The Secret’s in the Knots

brown recluse

A series of tiny knots make the silk of a brown recluse spider super strong. (Photo credit: Miles Boyer/Shutterstock)

Though most infamous for its deadly venomous bite, the brown recluse is also known for its unusual silk. Now researchers have discovered the secret behind the construction of this dangerous spider’s unique silk. [Read more…]

A Squirrel With A Sweet Tooth

red squirrel

Red squirrels have a penchant for maple syrup. (Photo credit: Nancy Rose/Flickr/Getty Images)

The maple syrup you use to pour on your pancakes probably comes from a bottle, but one resourceful rodent goes straight to the source when it wants a taste of something sweet.

[Read more…]

What’s That Smell?

corpse flower

The corpse flower can sure raise a stink. (Photo credit: Isabelle OHara/Shutterstock)

Its aroma is likened to that of decaying flesh or rotting meat. All who have gotten a whiff firsthand agree it’s a scent you won’t soon forget.  [Read more…]

Convinced Your Dog is Smart? You Might Be Right

guide dog

Humans have long recognized the alertness, trainability, and friendly temperament of many dog breeds and pressed them into service for such very personal tasks as serving as trusted guides for the visually impaired. New research out of Hungary shows that dogs may possess an even more beautiful mind the previously thought.(Photo credit: bobbymn/iStockphoto.com)

If you have a dog, you probably think yours is the smartest dog in the world. New research from Hungary just may prove you’re correct. [Read more…]

I Am Mouse, Hear Me Roar

mouse

Mice and many other rodents make ultrasonic sounds that they use to attract mates and defend territories. (Photo credit: Digital Zoo/Getty Images)

Stammering speech, or stuttering, has traditionally been thought to be an indication of anxiety or stress. A large amount of evidence, however, has long supported the idea that it must have some genetic component. For instance, identical twins often both stutter, as do other family members. In 2008, scientists at the National Institute of Deafness and Other Communication Disorders identified that those who stuttered often had a mutation in the gene Gnptab. The discovery was particularly interesting, because, previously, the gene had only been believed to be related to “general housekeeping” of the body, such as digestion. How could a gene that affects every cell of the body cause something so mechanical as stuttering? [Read more…]

A “Sixth Sense”? It May Be in Your Genes

blind-folded woman

Scientists have discovered proteins responsible for proprioception. (Photo credit: Sergey Nivens/Shutterstock)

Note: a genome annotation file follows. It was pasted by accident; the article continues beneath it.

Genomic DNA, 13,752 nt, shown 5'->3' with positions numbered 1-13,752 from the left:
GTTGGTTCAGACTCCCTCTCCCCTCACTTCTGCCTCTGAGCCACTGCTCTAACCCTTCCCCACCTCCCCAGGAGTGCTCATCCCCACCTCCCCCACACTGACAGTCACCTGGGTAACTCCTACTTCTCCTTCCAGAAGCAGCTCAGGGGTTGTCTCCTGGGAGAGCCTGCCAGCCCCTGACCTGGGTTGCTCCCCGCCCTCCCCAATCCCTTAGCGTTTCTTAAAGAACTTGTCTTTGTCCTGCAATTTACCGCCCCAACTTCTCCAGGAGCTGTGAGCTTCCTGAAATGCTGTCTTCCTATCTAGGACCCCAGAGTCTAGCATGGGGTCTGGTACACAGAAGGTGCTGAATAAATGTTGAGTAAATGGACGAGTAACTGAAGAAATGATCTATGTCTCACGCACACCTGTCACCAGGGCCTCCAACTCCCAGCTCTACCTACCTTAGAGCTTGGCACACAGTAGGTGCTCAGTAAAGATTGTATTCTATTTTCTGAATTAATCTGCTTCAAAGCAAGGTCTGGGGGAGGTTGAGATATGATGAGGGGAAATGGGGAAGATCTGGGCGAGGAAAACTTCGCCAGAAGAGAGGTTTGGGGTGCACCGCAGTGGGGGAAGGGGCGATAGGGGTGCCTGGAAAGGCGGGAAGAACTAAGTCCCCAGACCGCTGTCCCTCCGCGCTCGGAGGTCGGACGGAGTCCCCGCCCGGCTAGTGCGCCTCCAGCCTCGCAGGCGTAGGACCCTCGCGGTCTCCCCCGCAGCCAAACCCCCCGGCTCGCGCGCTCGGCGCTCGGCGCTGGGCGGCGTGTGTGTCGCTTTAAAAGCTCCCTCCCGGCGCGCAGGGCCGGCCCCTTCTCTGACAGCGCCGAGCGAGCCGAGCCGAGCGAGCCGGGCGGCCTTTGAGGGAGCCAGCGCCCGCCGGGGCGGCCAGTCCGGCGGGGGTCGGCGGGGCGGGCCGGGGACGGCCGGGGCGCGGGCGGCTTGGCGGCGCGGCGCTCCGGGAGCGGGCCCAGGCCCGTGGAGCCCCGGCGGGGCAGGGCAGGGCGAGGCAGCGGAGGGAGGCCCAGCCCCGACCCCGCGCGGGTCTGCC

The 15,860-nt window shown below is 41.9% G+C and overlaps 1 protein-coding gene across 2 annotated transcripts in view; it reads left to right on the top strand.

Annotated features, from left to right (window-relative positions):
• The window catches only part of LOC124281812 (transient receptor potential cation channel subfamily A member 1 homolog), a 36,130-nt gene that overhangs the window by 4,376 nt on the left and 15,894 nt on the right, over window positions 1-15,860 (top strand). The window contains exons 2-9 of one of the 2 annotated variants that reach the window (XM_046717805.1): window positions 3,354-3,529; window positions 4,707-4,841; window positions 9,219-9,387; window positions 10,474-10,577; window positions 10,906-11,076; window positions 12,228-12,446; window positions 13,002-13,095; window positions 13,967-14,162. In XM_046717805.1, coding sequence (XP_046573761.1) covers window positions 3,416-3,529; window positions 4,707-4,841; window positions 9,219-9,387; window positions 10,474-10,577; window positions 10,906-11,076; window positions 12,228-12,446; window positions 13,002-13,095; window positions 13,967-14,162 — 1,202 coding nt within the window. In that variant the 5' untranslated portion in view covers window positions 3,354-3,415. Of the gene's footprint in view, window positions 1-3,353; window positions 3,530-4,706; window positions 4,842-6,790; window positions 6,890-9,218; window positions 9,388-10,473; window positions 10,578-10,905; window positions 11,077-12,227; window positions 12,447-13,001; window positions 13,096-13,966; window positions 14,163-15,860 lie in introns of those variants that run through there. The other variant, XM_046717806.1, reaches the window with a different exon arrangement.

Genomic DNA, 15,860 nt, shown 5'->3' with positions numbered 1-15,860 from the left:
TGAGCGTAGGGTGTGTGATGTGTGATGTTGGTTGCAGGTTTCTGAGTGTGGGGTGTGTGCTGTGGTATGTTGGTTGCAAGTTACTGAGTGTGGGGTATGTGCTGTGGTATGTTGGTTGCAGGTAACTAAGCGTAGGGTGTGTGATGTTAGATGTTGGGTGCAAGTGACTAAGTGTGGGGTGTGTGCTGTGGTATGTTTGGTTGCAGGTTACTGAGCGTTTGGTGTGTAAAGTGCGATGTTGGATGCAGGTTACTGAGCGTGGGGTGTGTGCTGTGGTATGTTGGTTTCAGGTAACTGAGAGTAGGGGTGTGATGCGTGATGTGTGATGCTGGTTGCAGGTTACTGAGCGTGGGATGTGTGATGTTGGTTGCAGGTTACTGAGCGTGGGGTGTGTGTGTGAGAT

As senses go, touch might be the least understood. While touch-associated maladies do exist, we don’t often read about sufferers from them. A team of researchers at the Scripps Research Institute spent decades looking into how organisms perceive changes in temperature and pressure. [Read more…]

This Antenna Has Teeth: The Psychic Sawfish

sawfish

The sawfish’s snout is an incredible tool. (Photo credit: TOM MCHUGH/Getty Images)

In cartoons, a sawfish could find itself being unwittingly plucked from the water to serve as a handy tool for any number of purposes. In reality, the long, sharp-toothed snouts of these shark relatives are found to be something much more than an appendage reminiscent of a handsaw. [Read more…]

A Mouse That Sings

singing mouse

The deer mouse is just one type of mouse that is known to sing. (Photo credit: Thomas Kitchin and Victoria Hurst/Design Pics Inc./Alamy)

You are likely quite familiar with the sound of birds singing. You might have also heard the sounds of frogs singing a chorus around a pond or lake. But did you know that some mice sing too? What is the reason behind this unusual behavior? [Read more…]

Meet the Dung Beetle, Keen Navigator by Starlight

dung beetle

Dung beetles use starlight to navigate at night. (Photo credit: Cathy Withers-Clarke/Shutterstock)

It’s a disgusting way to live, but dung beetles do it … and thereby deserve their unenviable name. Males of the species seek out steaming piles of manure, descend on them, shape some of the smelly stuff into balls, and roll them away from chaos of the pile, hopefully attracting a mate along the way. [Read more…]

Sleep Like A Dolphin

dolphin

A dolphin rests with one eye closed. (Photo credit: urosr/Shutterstock)

Has this ever happened to you? You finally arrive at your destination, ready to get a good night’s sleep so you can begin your vacation, and then you find … you simply can’t seem to get a good night’s sleep. It’s not you. It’s a phenomenon sleep researchers have long known about, called the “first-night effect” or FNE.

[Read more…]